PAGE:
Searching over 5,500,000 cases.

Buy This Entire Record For $7.95

Download the entire decision to receive the complete text, official citation,
docket number, dissents and concurrences, and footnotes for this case.

Learn more about what you receive with purchase of this case.

In re Detention of J.N.

Court of Appeals of Washington, Division 1

August 28, 2017

In the Matter of the Detention of: J.N., Appellant.

          Dwyer, J.

          J.N. appeals from a trial court's order denying his motion to be physically present at his mental illness civil commitment hearing. On appeal, J.N. contends that King County Superior Court Local Mental Proceeding Rule (LMPR) 1.8(b), which requires all civil commitment respondents[1] at certain hospitals to appear by video for their hearings, violates his statutory right to be physically present at such hearings. We agree and reverse.


         Pursuant to the involuntary treatment act (ITA), codified at chapter 71.05 RCW, individuals who pose a risk of harm to themselves or others may, following a hearing, be involuntarily committed for treatment. The King County Superior Court holds such hearings at its designated ITA court, located in the Harborview Medical Center.

         Historically, respondents have been transported to and from the ITA court by van or, if the respondent requires a gurney for medicalor safety reasons, by ambulance. In 2012, King County Crisis and Commitment Services (CCS) contracted with a private ambulance provider to secure transportation and monitoring services for respondents. However, in March 2015, the ambulance provider notified CCS that it was terminating the contract and would no longer provide transportation of respondents by ambulance except from those hospitals for which it already had an existing contract. CCS has been unable to procure an alternative ambulance provider for these services.

         In response to the loss of ambulance services for ITA hearings, the King County Superior Court issued an emergency order establishing temporary protocols for ITA hearings by video. The emergency order permitted respondents who were hospitalized at certain facilities in King County, and who required ambulance transportation, to appear for their ITA hearing by video conference. The emergency order was extended multiple times. The superior court leadership concluded that the use of video hearings for respondents "who are unable to travel by van to ITA Court is a viable option for a temporary period until the Court, CCS, the hospitals and other stakeholders can determine if other options exist."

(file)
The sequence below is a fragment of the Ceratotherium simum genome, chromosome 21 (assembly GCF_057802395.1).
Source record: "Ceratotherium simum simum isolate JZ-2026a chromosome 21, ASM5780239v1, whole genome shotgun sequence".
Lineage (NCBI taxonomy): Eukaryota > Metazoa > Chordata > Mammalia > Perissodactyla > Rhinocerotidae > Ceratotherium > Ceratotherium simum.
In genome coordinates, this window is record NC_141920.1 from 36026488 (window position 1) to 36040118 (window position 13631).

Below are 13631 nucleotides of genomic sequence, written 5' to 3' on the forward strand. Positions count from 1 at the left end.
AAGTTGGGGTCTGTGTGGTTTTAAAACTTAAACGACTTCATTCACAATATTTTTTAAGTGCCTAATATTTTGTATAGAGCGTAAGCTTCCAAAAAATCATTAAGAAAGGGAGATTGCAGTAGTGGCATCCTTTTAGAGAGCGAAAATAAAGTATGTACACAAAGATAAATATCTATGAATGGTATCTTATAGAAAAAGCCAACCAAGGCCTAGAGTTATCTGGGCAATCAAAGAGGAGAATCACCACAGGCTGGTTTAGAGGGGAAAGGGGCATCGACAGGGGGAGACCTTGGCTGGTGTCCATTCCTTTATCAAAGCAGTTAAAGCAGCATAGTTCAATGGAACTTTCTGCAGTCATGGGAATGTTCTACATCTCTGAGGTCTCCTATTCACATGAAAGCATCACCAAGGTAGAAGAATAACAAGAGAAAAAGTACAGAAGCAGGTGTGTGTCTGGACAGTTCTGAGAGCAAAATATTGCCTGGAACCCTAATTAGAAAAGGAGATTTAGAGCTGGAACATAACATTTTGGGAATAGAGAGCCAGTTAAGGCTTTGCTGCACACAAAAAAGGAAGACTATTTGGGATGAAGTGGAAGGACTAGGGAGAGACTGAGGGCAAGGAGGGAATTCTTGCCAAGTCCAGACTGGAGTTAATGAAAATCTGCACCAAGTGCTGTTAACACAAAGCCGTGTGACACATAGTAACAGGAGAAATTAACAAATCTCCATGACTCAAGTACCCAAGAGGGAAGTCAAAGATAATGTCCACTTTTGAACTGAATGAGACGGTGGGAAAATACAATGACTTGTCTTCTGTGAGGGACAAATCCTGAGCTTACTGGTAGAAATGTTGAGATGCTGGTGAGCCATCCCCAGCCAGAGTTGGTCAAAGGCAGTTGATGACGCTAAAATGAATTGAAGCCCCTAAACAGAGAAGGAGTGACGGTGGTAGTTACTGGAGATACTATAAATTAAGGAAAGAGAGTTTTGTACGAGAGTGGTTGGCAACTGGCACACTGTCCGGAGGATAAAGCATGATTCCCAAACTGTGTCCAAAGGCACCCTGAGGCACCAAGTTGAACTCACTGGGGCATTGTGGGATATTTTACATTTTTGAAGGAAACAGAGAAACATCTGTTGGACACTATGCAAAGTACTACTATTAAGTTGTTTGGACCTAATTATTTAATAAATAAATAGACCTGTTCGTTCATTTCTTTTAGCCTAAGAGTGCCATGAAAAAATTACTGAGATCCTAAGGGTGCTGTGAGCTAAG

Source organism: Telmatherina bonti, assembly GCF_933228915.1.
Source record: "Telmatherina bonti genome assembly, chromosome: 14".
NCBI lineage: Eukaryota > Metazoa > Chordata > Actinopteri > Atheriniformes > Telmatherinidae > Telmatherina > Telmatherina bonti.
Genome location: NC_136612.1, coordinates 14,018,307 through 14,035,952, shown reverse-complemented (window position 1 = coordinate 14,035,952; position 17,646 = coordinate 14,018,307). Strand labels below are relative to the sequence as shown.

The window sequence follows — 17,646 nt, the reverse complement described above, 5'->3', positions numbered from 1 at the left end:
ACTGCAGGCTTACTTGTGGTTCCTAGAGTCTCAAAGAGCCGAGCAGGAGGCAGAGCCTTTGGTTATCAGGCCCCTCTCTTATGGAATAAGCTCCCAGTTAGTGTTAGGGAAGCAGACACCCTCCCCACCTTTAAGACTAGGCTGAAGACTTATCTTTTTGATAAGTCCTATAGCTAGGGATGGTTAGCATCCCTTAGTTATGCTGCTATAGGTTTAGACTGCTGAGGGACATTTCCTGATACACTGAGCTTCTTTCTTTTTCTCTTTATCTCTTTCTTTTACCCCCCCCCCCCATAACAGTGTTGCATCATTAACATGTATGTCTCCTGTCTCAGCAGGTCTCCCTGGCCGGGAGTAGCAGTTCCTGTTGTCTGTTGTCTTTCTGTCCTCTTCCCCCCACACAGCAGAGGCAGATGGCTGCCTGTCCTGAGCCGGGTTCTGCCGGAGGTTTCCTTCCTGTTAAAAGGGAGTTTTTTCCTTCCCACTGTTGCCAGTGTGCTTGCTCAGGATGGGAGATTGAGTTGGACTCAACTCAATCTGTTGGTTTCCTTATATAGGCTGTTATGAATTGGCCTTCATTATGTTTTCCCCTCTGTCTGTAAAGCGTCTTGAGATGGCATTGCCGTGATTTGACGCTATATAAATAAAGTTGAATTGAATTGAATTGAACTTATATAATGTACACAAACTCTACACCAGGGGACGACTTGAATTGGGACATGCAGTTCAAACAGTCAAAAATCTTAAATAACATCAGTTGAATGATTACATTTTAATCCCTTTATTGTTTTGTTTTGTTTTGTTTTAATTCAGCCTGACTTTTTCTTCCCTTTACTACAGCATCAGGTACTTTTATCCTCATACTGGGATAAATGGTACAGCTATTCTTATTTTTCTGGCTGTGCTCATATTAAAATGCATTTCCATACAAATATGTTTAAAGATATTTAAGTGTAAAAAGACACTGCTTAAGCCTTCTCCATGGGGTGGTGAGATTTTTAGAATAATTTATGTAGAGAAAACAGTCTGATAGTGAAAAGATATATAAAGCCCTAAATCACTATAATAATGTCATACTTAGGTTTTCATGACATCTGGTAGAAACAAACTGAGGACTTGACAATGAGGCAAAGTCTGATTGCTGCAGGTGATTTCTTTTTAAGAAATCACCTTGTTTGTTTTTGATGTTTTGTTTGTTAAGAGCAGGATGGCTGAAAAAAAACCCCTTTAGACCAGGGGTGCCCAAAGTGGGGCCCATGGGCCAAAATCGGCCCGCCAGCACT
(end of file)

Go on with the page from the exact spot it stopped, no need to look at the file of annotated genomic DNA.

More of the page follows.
Conducting some hearings in person and others via video conferencing proved not ideal. The judicial officers responsible for ITA court proceedings noted that whether a particular respondent would be transported by van to the ITA court or appear by video could change at the last minute, which in turn impacted where the respondent's attorney needed to be for the hearing.[2] The judicial officers also believed that video conferencing was often more humane than physically transporting respondents and having them wait extended periods for their hearings to commence. Finally, the judicial officers noted that they had received consistently favorable feedback from the respondents who had previously appeared by video.[3]

         To address these concerns, the superior court adopted LMPR 1.8. Unlike the emergency order, LMPR 1.8 does not differentiate between those respondents who require ambulance transportation and those who are eligible for van transportation. Rather, LMPR 1.8(b) requires that all respondents hospitalized at five specific hospitals appear via video unless the respondent files a motion to request an in-person hearing and the court finds "good cause" for granting the motion.